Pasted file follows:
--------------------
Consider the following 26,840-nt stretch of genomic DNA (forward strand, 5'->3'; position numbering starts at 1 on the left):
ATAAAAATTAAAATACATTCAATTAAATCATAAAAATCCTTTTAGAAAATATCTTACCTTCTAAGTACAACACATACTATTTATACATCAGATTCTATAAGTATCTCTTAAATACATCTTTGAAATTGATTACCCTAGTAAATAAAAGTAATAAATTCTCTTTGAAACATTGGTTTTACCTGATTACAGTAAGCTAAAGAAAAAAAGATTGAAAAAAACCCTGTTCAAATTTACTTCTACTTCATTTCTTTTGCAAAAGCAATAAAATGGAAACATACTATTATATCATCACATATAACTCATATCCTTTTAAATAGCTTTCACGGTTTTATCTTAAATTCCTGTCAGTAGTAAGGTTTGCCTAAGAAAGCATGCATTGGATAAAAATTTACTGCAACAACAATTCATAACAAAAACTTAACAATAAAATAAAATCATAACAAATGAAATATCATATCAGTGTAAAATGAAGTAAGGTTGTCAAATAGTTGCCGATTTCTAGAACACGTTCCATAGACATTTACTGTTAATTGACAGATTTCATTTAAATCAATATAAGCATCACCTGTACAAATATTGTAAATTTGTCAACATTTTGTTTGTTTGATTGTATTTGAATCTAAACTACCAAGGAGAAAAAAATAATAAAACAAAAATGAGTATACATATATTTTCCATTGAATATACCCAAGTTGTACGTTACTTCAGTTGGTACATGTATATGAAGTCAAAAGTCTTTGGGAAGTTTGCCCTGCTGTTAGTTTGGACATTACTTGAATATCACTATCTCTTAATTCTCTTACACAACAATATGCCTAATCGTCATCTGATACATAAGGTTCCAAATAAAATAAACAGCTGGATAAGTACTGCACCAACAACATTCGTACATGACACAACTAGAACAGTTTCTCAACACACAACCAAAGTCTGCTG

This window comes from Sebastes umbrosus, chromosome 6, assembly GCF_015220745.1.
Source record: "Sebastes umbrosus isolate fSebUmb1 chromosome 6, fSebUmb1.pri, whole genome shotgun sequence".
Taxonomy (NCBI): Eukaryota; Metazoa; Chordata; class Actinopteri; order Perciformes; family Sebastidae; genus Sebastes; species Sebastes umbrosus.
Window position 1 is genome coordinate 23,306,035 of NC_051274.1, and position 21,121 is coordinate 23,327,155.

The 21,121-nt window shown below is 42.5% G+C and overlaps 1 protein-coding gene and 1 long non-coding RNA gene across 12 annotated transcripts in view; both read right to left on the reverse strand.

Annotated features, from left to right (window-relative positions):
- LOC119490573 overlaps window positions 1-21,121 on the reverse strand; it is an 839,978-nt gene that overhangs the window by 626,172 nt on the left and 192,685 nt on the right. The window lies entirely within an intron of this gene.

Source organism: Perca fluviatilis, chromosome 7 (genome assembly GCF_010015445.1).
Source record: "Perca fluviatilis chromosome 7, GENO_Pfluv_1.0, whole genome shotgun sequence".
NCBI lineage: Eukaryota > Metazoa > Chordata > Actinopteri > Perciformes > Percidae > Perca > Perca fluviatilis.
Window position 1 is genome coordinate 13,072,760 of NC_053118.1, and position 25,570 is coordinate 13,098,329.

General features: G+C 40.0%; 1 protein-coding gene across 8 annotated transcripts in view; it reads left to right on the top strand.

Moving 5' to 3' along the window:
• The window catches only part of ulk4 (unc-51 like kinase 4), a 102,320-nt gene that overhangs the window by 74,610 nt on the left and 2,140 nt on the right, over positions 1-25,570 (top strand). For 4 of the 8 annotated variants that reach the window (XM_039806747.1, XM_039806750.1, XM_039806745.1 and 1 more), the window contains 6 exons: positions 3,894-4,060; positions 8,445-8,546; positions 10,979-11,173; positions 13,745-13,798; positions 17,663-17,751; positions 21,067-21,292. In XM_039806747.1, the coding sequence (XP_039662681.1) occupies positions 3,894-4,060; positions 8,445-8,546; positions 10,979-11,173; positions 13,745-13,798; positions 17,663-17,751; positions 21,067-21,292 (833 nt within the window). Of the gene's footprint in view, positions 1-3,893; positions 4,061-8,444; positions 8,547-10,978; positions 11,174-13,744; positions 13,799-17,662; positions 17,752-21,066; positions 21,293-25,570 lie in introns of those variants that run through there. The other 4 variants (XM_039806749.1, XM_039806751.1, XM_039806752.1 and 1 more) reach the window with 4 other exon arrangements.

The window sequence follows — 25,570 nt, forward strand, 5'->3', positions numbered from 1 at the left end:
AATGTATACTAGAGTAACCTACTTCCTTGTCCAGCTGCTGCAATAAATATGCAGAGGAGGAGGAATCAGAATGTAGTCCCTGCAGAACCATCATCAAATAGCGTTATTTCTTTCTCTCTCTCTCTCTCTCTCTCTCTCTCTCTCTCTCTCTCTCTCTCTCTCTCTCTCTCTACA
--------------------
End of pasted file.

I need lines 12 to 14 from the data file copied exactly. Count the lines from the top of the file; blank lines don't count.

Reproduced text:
NCBI lineage: Eukaryota > Metazoa > Chordata > Actinopteri > Perciformes > Percidae > Perca > Perca fluviatilis.
Window position 1 is genome coordinate 13,072,760 of NC_053118.1, and position 25,570 is coordinate 13,098,329.

General features: G+C 40.0%; 1 protein-coding gene across 8 annotated transcripts in view; it reads left to right on the top strand.